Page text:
We examine how firms' prepandemic investments in human capital influence their use of workforce reductions and layoffs (hereafter, workforce reductions) as a response to financial pressures during the coronavirus disease (COVID-19) pandemic. We contend that workforce reductions must be examined in the context of firms' broader financial and resource orchestration environments. First, we suggest that firms' relative exposure to pandemic financial pressures (PFPs) will determine their need to cut costs during the pandemic. Second, we argue that a firm's prior investments in employees' human capital will reduce the attractiveness of workforce reductions as a cost-cutting response to PFPs, as human capital investment (HCI) increases the value of employees' knowledge, skills, and abilities and motivation, thus inducing firms to seek alternative measures to reduce costs. We then argue that the attenuating influence of HCI on the effect of PFPs on workforce reductions will be stronger when HCI is matched with greater investments in physical capital, as employees' human capital will create more value-and will translate to a bigger loss following employee departures-in such circumstances. We demonstrate support for our hypotheses in a sample of 1,364 U.S. banks using data from quarterly Federal Deposit Insurance Corporation (FDIC) reports, news articles, and Worker Adjustment and Retraining Notifications (WARN) Act filings through the fourth quarter of 2020. We discuss implications for our understanding of the impact of the COVID-19 pandemic on organizations and employees and for research on resource orchestration and human capital. (PsycInfo Database Record (c) 2021 APA, all rights reserved).


Subject(s)
COVID-19 , Pandemics , Financial Stress , Humans , Investments , SARS-CoV-2 , Workforce
12.
J Cyst Fibros ; 20 Suppl 3: 49-54, 2021 12.
Article in English | MEDLINE | ID: covidwho-1587337

ABSTRACT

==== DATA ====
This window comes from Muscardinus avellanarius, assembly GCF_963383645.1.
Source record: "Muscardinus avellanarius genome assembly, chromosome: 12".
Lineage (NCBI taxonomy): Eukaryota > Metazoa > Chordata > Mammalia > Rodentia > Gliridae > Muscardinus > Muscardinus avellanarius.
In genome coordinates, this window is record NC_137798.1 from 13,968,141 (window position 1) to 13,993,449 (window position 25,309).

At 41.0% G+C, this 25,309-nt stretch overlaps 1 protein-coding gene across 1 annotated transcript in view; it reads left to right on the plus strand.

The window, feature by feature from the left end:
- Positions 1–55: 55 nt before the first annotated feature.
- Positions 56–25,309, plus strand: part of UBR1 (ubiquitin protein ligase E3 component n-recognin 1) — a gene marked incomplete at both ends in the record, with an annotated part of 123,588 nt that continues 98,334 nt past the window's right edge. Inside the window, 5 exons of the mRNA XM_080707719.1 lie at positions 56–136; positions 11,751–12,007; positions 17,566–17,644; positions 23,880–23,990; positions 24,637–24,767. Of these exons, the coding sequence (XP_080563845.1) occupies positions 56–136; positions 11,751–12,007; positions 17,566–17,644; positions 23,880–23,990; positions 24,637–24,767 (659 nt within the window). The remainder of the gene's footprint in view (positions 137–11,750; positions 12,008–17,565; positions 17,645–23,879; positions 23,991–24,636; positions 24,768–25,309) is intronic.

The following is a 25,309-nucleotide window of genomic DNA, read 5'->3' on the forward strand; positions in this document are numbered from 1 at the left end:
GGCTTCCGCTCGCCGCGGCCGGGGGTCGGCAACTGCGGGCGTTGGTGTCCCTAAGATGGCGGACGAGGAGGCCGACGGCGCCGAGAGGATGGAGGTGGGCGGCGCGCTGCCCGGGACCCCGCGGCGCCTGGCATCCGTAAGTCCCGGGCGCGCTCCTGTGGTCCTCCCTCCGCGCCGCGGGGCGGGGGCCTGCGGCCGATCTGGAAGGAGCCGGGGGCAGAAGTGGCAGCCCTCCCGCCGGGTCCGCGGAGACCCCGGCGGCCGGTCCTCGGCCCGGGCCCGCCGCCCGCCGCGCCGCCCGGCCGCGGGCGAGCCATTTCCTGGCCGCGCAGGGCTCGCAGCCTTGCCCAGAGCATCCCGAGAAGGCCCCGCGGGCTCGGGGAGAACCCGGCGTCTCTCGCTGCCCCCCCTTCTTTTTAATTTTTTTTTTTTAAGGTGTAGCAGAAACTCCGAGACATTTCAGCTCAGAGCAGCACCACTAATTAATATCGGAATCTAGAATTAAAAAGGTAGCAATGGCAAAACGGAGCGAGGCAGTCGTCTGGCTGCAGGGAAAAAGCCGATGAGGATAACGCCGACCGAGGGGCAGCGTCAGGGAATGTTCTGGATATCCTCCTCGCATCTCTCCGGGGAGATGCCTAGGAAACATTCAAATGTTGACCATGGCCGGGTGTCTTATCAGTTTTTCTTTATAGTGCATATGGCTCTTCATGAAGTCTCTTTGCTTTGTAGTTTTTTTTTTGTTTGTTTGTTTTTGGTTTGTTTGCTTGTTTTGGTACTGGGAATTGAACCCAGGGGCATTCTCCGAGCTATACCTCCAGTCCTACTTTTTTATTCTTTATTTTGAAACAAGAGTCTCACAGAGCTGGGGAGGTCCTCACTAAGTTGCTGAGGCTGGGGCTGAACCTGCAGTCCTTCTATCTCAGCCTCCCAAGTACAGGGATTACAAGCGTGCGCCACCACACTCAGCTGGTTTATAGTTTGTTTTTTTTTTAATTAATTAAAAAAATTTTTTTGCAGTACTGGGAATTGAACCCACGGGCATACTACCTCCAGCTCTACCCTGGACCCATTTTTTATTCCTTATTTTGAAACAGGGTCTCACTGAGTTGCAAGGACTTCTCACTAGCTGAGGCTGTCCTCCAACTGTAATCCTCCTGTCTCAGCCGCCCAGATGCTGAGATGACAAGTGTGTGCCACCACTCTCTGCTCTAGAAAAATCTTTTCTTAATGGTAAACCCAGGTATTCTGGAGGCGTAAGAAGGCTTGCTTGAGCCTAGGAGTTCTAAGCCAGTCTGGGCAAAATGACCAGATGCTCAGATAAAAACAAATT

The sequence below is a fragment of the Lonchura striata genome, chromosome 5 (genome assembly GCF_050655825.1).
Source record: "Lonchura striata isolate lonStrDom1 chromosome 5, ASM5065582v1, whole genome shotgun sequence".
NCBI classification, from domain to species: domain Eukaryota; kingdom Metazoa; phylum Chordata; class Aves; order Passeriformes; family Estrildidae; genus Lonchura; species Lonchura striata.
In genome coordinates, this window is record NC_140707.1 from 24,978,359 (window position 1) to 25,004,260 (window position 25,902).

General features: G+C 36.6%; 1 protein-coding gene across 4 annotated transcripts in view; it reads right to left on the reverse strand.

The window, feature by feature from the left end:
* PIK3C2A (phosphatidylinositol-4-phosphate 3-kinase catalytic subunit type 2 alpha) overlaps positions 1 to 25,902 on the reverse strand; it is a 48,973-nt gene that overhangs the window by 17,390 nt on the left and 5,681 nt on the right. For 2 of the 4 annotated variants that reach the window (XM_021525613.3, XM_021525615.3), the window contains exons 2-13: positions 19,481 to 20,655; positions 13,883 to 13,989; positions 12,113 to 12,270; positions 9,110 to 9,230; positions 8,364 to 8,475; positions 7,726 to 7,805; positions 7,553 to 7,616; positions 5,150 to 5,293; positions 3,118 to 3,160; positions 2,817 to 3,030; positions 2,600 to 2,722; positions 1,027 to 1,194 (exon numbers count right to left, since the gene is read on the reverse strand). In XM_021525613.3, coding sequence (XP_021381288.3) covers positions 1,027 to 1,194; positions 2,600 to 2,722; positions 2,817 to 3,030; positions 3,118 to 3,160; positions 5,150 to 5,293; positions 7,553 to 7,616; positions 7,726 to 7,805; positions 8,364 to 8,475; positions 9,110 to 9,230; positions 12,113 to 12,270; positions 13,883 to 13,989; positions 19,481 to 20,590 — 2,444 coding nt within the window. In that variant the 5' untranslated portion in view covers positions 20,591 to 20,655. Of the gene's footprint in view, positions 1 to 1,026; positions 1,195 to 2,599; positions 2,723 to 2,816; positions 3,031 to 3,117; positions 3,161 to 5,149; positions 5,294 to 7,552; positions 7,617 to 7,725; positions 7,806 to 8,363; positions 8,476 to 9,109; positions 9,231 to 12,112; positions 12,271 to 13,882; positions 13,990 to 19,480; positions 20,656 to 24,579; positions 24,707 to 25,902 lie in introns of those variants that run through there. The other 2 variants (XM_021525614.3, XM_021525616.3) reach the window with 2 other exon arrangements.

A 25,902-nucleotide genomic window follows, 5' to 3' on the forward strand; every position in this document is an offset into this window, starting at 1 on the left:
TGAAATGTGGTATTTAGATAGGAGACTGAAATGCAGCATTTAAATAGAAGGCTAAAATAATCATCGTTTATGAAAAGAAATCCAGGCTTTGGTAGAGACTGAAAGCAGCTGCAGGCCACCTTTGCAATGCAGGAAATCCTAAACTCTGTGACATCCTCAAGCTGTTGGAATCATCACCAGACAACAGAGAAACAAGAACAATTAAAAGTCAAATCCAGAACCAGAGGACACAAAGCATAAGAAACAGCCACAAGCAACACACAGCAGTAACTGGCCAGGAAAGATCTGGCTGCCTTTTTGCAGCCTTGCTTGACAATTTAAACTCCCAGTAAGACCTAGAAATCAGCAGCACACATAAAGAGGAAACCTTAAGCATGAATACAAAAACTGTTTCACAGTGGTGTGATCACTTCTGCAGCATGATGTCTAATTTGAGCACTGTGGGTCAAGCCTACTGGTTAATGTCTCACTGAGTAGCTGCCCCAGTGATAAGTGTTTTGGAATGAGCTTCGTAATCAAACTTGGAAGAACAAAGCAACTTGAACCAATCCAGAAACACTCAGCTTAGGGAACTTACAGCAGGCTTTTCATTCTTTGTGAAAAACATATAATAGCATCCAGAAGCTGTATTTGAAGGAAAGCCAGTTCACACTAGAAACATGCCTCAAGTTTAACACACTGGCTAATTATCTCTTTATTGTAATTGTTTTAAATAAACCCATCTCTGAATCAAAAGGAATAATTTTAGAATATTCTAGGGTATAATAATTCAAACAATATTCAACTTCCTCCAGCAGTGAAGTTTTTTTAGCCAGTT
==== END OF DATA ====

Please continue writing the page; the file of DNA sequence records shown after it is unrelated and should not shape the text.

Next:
BACKGROUND: Due to the COVID-19 pandemic, there was an uptake of telehealth in cystic fibrosis care. Previous studies show disparities in telehealth use based on socioeconomic status (SES). We aimed to: (1) understand telehealth use and perceptions and (2) identify the facilitators and barriers to telehealth use among people with CF and their families (PwCF) from diverse racial/ethnic and socioeconomic backgrounds. METHODS: We conducted an analysis of the 2020 Cystic Fibrosis State of Care surveys completed by PwCF (PFSoC), CF Care Programs (SoC1) and the CF Foundation Patient Registry (CFFPR). RESULTS: A total of 424 PwCF and 286 programs responded to the PFSoC and SoC1. Among PwCF, 90% self-identified as White, 6% as Hispanic/Latino, and 2% as Black. Racial/ethnic minorities were less likely to have had a telehealth visit (p=.015). This difference was pronounced among the Hispanic/Latino population (p<.01). Telehealth use did not differ by health insurance and was similarly offered independent of financial status. Compared to PwCF who denied financial constraints, those who reported financial difficulties found telehealth more difficult to use (p=.018) and were less likely to think that their concerns (p=.010) or issues that mattered most to them (p=.020) were addressed during telehealth. Programs perceived lack of technology, language barriers, and home conditions as barriers to telehealth in vulnerable populations. CONCLUSION: PFSoC and SoC1 identified differences in telehealth use and care perceptions by ethnicity, race, and socioeconomic characteristics. Further studies are needed to understand how telehealth can change access to CF care in diverse subpopulations.